John Vernon, né Adolphus Raimundus Vernon Agopsowicz, actor (b at Zehner, Sask 24 Feb 1932; d at Los Angeles, 1 Feb 2005). John Vernon, with his strong presence and deep, resonant voice, made a career predominantly out of playing the villainous, the officious and the corrupt.
Vernon began performing onstage in high school before going on to study theatre at the Banff School of Fine Arts. He was then awarded a place at London's prestigious Royal Academy of Dramatic Art. Upon completion of his formal training, Vernon spent time with London-based repertory troupes before returning to Canada and first working as a spear-carrier with the STRATFORD FESTIVAL OF CANADA.
His first screen work was his uncredited vocal contribution to the 1956 version of George Orwell's enduring tale 1984, for which he provided the voice of Big Brother. His first significant work onscreen was with the CBC, performing theatre live on-air every week. This stint ultimately led to his breakthrough role as a coroner in one of the CBC's first hit drama series, Wojeck (1966-68). Its cinéma-vérite style of shooting was innovative at the time, and though the run was limited to 20 episodes, the series brought Vernon to the attention of viewers as well as of Hollywood production heavyweights. In 1992 he reprised this role for the TV movie Wojeck: Out of the Fire.
Vernon started his career in Hollywood doing voice work for animated series likeThe Sub-Mariner, Captain America, Hulk and Iron Man in the mid-1960s. He made guest appearances on the hit shows Mission: Impossible, Hawaii Five-O, The A Team, Murder She Wrote, Knight Rider and MacGyver while pursuing his film career at home and abroad. Vernon played a supporting role in the NFB-funded psychological docudrama NOBODY WAVED GOODBYE (1964). Largely improvised, this film was the first feature to successfully combine documentary filming techniques with narrative fiction and remains a landmark of English-Canadian cinema.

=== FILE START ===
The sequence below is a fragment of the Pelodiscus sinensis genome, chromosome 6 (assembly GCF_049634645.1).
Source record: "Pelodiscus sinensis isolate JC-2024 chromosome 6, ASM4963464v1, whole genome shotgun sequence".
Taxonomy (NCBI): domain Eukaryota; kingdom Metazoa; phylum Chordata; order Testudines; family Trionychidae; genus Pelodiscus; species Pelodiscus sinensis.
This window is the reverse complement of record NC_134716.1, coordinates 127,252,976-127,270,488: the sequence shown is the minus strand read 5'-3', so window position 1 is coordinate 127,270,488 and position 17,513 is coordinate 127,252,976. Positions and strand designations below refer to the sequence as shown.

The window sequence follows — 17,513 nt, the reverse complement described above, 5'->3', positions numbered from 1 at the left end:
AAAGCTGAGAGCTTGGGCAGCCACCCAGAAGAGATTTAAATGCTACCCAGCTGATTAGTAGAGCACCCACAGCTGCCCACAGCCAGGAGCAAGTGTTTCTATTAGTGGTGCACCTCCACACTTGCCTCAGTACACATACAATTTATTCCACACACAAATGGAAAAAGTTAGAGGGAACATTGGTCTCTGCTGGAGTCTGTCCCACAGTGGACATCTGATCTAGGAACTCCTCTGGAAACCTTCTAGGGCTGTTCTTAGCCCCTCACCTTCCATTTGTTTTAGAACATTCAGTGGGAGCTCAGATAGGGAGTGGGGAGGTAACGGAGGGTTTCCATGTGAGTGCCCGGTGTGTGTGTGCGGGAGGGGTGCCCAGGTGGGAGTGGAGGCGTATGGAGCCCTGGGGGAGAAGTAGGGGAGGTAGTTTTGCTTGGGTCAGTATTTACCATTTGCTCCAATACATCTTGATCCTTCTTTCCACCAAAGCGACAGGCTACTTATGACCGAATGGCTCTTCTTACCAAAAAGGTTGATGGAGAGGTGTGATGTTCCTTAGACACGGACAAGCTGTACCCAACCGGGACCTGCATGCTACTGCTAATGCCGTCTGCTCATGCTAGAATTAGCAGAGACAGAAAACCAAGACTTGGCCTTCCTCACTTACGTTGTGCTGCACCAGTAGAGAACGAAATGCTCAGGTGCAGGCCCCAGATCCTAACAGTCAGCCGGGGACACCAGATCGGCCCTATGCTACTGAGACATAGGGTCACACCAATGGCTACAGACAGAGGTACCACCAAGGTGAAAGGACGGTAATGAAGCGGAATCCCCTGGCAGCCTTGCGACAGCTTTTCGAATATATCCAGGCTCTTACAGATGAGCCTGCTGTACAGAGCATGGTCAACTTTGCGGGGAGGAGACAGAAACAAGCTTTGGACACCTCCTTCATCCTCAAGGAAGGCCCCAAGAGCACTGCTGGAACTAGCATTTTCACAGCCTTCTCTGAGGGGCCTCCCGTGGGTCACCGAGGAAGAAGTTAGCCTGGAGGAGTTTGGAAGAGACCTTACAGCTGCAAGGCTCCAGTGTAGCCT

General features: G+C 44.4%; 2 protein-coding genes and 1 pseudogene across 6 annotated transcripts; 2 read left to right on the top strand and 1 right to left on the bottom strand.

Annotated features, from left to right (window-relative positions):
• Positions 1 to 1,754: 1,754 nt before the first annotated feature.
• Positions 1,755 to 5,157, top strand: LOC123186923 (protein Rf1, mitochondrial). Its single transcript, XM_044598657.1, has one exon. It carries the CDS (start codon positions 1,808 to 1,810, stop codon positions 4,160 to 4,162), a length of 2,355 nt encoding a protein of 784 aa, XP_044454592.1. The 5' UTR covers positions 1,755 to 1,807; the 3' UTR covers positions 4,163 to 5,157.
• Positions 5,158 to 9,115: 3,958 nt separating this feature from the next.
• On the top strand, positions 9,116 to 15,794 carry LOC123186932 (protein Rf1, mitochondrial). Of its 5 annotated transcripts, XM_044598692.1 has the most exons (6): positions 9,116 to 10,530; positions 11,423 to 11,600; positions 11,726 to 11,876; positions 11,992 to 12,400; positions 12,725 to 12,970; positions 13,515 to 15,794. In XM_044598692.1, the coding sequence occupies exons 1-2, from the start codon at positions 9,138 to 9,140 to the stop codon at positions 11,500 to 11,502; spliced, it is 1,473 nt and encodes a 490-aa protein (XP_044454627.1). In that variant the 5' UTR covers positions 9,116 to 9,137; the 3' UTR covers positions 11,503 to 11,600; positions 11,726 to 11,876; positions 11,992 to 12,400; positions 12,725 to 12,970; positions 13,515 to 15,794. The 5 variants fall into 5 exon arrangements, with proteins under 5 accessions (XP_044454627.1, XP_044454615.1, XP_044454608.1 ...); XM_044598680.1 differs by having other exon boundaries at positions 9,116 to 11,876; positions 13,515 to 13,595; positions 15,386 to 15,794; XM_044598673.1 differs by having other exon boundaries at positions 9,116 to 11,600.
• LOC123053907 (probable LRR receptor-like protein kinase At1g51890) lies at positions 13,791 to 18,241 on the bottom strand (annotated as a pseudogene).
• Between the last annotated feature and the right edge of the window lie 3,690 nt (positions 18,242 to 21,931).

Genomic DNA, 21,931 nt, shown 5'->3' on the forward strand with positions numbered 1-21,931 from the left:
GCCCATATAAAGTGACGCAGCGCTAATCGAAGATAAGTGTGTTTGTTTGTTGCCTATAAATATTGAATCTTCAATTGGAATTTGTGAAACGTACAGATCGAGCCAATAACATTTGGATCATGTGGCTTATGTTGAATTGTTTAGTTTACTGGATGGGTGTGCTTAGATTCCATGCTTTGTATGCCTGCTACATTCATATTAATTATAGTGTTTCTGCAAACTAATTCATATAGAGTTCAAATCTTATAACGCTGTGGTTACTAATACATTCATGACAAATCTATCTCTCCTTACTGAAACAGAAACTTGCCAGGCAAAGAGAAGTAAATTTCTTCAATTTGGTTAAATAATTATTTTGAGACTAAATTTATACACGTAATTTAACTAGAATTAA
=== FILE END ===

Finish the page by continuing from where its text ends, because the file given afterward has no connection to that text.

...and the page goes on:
Highlights of Vernon's prolific film career include 1967's neo-noir classic Point Blank opposite Lee Marvin, Alfred Hitchcock's thriller Topaz (1969), and Dirty Harry (1971), starring Clint Eastwood, with whom he worked again on The Outlaw Josey Wales (1976). In 1977 he played opposite Sophia Loren and Marcello Mastroianni in the Italian-Canadian co-production A Special Day. John Landis's 1978 cult classic Animal House allowed Vernon to stretch his comedic muscles as the officious Dean Vernon Wormer, who declares war on the worst campus fraternity. Vernon went on to appear in such comedies as Herbie Goes Bananas (1980), Airplane II (1982) with William SHATNER, and the blaxploitation spoof I'm Gonna Git You, Sucka (1988).
In the last 10 years of his life Vernon returned to voice work, providing numerous vocals for video games. He was a member of the Actors Branch of the Academy of Motion Picture Arts and Sciences.